by Jonathan Ore, published on October 15, 2013 - 11:19 AM, last updated on October 15, 2013 - 12:25 PM|
You might be forgiven if you think Beyond: Two Souls is a Hollywood film instead of a video game. The cover features a digital render of actor Ellen Page, who plays the lead character Jodie. Page and co-star Willem Dafoe's names are listed at the top of all promotional materials.
But this is the latest PlayStation 3 game from David Cage, head of French studio Quantic Dream. Following the trend of his murder mystery Heavy Rain from 2010, Beyond: Two Souls blurs the line more and more between film and games.
Players spend most of their time controlling Jodie, a girl with a mysterious connection to an otherworldly spirit named Aiden. The game jumps between several points over 15 years in her life, from a young girl subjected to numerous scientific tests to a CIA agent deployed to Somalia.
Dafoe plays Nathan Dawkins, a government scientist and father figure tasked with studying Jodie's link with Aiden. Dafoe, Page and the rest of the cast were given digital life thanks to a high-tech motion capture studio.
Game play moves from the traditional scenarios, such as racing down a highway on a motorcycle, to directing Jodie's actions purely to progress the predetermined narrative - from choosing whether to respond in a conversation with empathy or hostility; or choosing what to make for dinner with the press of a button.
The player enjoys relatively more freedom when taking control of Aiden, a wispy stream of light that can travel through walls and possess other people in the vicinity for a short time.
Critical reception for Beyond is all over the map. Reviews praised the game for its realistic visuals and cinematic quality, but panned it for its convoluted storyline and cliché-filled script. Many likened it to "interactive drama" rather than a traditional game.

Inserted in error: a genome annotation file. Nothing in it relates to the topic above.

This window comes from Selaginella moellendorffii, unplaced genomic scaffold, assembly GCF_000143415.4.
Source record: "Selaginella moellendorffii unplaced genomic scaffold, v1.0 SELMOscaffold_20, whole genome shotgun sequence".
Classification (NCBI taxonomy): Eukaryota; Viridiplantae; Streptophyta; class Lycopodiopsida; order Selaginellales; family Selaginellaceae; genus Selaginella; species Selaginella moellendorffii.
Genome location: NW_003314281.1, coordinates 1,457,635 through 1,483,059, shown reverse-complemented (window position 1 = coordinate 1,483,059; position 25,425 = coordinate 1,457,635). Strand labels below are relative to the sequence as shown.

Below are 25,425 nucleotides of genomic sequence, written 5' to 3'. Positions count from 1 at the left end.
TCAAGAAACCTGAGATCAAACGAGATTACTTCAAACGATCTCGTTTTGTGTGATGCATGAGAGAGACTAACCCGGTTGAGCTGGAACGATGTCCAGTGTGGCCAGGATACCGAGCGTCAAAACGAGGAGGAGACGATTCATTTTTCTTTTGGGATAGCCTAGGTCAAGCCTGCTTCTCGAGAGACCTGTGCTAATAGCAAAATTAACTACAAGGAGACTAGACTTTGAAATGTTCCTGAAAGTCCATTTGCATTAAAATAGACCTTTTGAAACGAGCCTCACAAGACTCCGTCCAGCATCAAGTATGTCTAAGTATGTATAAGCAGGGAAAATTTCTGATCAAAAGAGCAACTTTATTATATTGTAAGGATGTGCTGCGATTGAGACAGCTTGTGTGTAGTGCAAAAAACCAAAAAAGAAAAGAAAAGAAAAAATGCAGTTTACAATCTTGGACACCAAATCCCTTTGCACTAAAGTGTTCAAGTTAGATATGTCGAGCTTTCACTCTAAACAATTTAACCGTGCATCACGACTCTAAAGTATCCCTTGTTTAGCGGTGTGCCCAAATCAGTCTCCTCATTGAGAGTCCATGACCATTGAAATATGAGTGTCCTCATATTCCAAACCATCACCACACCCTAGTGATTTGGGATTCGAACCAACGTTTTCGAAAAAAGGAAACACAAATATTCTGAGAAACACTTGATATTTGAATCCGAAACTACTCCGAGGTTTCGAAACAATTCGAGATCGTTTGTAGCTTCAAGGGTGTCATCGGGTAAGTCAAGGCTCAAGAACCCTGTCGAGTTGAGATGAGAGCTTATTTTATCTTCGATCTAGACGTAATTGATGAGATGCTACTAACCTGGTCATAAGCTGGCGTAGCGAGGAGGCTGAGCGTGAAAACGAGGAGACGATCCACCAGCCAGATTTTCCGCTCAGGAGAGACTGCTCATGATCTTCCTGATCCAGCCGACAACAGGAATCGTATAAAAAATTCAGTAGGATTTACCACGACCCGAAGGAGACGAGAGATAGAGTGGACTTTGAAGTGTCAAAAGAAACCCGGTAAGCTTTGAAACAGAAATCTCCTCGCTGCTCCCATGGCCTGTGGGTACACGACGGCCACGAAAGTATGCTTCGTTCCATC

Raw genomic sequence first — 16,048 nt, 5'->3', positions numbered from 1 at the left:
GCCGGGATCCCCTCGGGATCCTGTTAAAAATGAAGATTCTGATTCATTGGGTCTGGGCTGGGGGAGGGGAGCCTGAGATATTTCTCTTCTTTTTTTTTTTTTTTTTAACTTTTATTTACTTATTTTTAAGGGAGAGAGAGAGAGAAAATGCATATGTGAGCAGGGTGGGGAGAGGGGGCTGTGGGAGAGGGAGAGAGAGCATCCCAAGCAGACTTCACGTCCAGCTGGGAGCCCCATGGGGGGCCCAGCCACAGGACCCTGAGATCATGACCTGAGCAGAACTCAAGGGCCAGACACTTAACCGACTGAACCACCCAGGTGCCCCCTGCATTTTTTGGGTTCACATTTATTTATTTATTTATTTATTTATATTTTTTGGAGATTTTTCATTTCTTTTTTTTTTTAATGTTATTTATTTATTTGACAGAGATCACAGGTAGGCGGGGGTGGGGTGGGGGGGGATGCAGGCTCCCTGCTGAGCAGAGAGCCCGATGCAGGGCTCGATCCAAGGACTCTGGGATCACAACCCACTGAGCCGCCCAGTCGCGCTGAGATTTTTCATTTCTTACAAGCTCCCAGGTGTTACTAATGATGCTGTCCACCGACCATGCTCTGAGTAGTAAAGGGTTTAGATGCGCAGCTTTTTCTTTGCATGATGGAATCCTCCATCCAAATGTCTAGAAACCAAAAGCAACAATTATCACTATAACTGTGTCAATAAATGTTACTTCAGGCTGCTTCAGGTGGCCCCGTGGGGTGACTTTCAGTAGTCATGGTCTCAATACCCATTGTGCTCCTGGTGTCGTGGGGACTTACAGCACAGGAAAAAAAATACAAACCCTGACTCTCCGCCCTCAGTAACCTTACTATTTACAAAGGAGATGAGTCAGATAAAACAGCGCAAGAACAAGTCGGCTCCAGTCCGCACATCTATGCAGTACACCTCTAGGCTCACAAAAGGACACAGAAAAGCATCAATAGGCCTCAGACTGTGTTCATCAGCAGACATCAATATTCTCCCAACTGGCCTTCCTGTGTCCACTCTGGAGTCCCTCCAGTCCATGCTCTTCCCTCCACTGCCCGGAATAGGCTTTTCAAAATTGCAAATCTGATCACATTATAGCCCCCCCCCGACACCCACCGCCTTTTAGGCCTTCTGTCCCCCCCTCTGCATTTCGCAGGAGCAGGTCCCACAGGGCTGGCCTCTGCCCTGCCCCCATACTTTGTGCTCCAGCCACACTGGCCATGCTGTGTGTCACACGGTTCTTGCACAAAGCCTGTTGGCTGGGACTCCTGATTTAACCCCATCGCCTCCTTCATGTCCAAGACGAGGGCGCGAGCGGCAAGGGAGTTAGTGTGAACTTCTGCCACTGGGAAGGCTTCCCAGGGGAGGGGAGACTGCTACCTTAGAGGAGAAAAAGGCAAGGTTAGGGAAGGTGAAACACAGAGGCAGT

IGN's Lucy O'Brien says she has "never found assigning a number to a game so difficult." The Guardian's Nathan Ditum opted out of assigning it a score at all.
"It's unlike any game out there...and I'm not sure if that's a good or bad thing," writes Peter Nowak for the Globe and Mail. "I'm not even sure it's really a game."
"When you watch a film you can only be passive; you can't change what is going on the screen," Cage said in an interview with The Guardian, touting the game's interactivity.
But Beyond: Two Souls isn't always interactive in the same way that other narrative-based games are. Gamers have a hard time forming any consensus about Cage's works. Video game outlets' reviews panned it for the lack of consequences to the choices a player makes during the course of the game.
For gamers, the much-lauded term "choice and consequences" allows the player to decide the fate of their characters and the world they live in. Compared to games such as Mass Effect 3, when the player's choice can literally save a galaxy or destroy it, Beyond's plot will end more or less the same way regardless of what choices the player makes.
Beyond's flow certainly bears no similarity to the ultra-popular games with military shooters like the Call of Duty series, or the sandbox-style Grand Theft Auto 5, which allows players to roam a digital approximation of Los Angeles without choosing to follow the main storyline for dozens of hours at a time if they wish.
Critics and gamers alike can at least agree on one thing, though: Beyond: Two Souls isn't like any other big-budget video game released this year.